I sit here laughing at myself as I’m now part of the corporate machine, yet in my spare time from family and other interests I dream about and then struggle trying to start-up a side project/product. Other elements are wife, kids, mortgage, etc. I am a generalist: CompSci degree, Oracle/MySQL, Java, html/css/js, and playing with stuff like Ruby, Objective-C/Cocoa.

    Do you have any advice for someone in my shoes?


    • hey matt,

      I do not know if i can help u from where i am.
      but i think the same thing as u and i do not have all the computer skills u have. i am working in a european french leading bank (trying to help greece and then getting poor S&P grade)

      in other hand, i could be seen as very “creative” or any other words that pop up when u think about people who are not afraid to ask question and make “not common” idea. my wife says that she likes my way of thinking for linking materials engineering and shoes design (for example).

      i really think that guys like us should exchange (like a big brainstorming) to see what we can do in order to pursue our dreaming lines or dreaming way of life.

      we are about buying a small mechanic(al?) company (which is not very well now) i wonder what funny things i can do with a turning machine :) maybe it is not the good way for a muse !

      and u, what are u dreaming line and business projects?

      (by the way i am kind of rugby union and plan to do something about it)


  11. Great post. I too have found lots of these same situations. Programming doesn’t have to be as complicated as some make it out to be and smaller apps can actually be done very easily and cheaply its actually quite surprising!

    I’d say if anyone hasnt take the time to investigate getting a program done because they believe its too hard or expensive, dont assume, put in some time, get some quotes, you might be surprised at the result!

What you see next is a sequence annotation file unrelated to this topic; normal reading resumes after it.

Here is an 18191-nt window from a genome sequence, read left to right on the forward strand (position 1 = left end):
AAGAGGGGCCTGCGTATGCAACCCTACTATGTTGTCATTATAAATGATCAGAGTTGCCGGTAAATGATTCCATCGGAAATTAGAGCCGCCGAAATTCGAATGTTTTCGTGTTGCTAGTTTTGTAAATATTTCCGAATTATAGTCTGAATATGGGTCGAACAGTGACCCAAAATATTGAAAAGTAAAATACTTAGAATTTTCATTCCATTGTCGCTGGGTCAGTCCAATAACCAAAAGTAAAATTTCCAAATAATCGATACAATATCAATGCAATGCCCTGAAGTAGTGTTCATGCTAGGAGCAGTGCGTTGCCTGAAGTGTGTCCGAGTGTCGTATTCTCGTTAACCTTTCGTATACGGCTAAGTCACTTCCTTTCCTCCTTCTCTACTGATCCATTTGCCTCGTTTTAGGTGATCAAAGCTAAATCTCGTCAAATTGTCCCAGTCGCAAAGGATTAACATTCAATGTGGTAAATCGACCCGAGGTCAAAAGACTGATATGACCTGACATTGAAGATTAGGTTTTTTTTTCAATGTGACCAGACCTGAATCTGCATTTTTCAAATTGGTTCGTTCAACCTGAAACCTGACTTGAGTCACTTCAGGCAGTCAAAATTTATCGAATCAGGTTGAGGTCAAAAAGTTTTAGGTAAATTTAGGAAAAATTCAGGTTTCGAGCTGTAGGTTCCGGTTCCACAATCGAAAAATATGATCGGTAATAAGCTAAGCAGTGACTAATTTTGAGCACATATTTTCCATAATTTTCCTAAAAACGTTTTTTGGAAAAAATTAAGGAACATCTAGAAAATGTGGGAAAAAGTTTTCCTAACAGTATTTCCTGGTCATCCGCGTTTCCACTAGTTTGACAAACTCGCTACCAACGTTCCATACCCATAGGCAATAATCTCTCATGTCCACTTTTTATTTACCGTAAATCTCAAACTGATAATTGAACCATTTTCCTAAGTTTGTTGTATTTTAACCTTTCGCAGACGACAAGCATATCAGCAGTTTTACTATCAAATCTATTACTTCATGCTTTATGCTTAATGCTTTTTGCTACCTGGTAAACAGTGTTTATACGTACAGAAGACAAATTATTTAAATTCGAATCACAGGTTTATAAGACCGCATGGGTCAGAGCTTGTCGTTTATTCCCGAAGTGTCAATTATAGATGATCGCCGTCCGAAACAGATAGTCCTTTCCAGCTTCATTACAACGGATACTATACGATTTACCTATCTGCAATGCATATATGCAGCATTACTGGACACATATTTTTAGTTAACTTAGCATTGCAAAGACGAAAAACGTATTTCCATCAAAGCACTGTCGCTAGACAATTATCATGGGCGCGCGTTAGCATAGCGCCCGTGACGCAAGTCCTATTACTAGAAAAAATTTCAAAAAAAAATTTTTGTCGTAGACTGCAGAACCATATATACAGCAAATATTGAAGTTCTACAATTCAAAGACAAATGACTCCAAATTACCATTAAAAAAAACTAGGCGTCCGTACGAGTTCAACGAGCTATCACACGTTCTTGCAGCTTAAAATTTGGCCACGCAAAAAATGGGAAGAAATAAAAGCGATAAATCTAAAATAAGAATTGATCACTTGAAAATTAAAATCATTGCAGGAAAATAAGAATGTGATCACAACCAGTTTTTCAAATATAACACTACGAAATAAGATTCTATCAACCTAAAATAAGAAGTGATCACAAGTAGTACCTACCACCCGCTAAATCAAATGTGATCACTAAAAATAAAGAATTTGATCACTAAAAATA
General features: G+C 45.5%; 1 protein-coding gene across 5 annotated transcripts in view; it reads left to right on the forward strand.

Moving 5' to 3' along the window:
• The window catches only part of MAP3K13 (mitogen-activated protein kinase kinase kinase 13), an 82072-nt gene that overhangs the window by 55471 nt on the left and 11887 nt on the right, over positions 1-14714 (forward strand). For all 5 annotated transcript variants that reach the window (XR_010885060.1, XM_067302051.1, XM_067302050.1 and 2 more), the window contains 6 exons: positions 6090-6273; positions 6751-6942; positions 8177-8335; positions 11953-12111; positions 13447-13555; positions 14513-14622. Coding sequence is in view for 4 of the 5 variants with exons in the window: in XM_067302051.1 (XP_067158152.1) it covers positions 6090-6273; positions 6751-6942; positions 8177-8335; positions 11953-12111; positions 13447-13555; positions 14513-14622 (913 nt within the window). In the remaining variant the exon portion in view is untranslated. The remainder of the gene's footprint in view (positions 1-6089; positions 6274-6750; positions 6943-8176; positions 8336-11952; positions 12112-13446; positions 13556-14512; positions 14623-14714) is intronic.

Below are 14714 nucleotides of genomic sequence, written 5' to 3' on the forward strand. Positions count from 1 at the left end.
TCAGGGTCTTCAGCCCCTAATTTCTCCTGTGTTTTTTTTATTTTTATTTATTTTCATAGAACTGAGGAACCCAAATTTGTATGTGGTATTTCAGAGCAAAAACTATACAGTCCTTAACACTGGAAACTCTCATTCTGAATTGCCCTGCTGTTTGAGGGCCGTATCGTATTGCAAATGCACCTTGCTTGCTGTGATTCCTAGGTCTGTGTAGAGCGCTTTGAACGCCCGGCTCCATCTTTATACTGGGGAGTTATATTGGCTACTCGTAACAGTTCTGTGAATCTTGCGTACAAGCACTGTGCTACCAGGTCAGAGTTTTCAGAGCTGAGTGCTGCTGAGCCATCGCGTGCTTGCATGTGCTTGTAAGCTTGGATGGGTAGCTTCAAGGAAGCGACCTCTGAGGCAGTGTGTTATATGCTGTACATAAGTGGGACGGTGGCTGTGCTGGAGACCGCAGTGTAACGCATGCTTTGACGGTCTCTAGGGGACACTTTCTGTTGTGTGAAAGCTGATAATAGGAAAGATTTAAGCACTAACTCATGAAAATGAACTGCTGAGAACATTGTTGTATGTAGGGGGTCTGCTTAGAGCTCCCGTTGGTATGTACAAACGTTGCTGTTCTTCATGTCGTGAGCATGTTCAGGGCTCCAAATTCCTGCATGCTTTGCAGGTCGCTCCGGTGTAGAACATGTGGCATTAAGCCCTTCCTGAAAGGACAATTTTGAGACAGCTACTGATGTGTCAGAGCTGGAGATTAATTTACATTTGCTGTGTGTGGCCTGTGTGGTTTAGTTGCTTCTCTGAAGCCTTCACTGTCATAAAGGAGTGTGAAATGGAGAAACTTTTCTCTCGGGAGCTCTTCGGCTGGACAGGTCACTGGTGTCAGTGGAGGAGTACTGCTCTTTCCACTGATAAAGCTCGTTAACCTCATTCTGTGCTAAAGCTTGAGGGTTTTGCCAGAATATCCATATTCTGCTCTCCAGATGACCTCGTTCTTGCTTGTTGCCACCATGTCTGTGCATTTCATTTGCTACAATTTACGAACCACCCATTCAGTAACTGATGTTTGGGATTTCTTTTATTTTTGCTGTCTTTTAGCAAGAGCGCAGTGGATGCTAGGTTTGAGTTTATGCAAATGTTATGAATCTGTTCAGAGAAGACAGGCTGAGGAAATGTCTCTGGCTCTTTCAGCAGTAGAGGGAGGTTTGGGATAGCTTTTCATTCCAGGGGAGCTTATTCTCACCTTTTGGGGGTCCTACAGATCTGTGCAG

12. Well I am not a programmer. Thanks for these myths. Good points to remember for future reference.



  13. Tim, and Rob, do you think it’s perhaps worth mentioning that what you’re calling myths do partly depend on the kind of product/project being worked on?

    If you move to more “mission critical” type of software development, like medical, financial, agricultural, etc then you can work through a lot of these “myths” and change them to “depends”. For example lets say you’re working with GIS systems then specialization actually IS pretty essential. Also perhaps don’t ignore that the specialized knowledge required may be more about the product/project itself than the programming.

    Having said that I, and probably every other devhead, look forward to seeing if you, Tim, can 4 hour software development!


  14. I fully agree with the 40ish hour work week. Ppl need to refuel on their own lifes to feel energetic about work again.

    I disagree about specializing. While one should be well rounded, it takes dedication and focus to be truly good developer even in one area. The front end changes fast and if you are going beyond the drag and drop tools out there and building your own frameworks, you better know exactly what your doing. If you are always leveraging others full frameworks…then sure… know everything so you can glue them together. But even then, most won’t have in depth knowledge and ability to build these systems themselves


  15. As always your posts are informative and inspiring. Thanks for this one, as for all your others. I am not much of a techy or coder, but I have many friends that will love this article and hear what you have to say.


  16. Thanks for the great post by Rob. I’ve been fortunate to work at Pivotal Labs (not programming) and it’s really a unique place. The core of understanding everything and working together as a team is great. Withstand that bus! Everybody behind you has your back.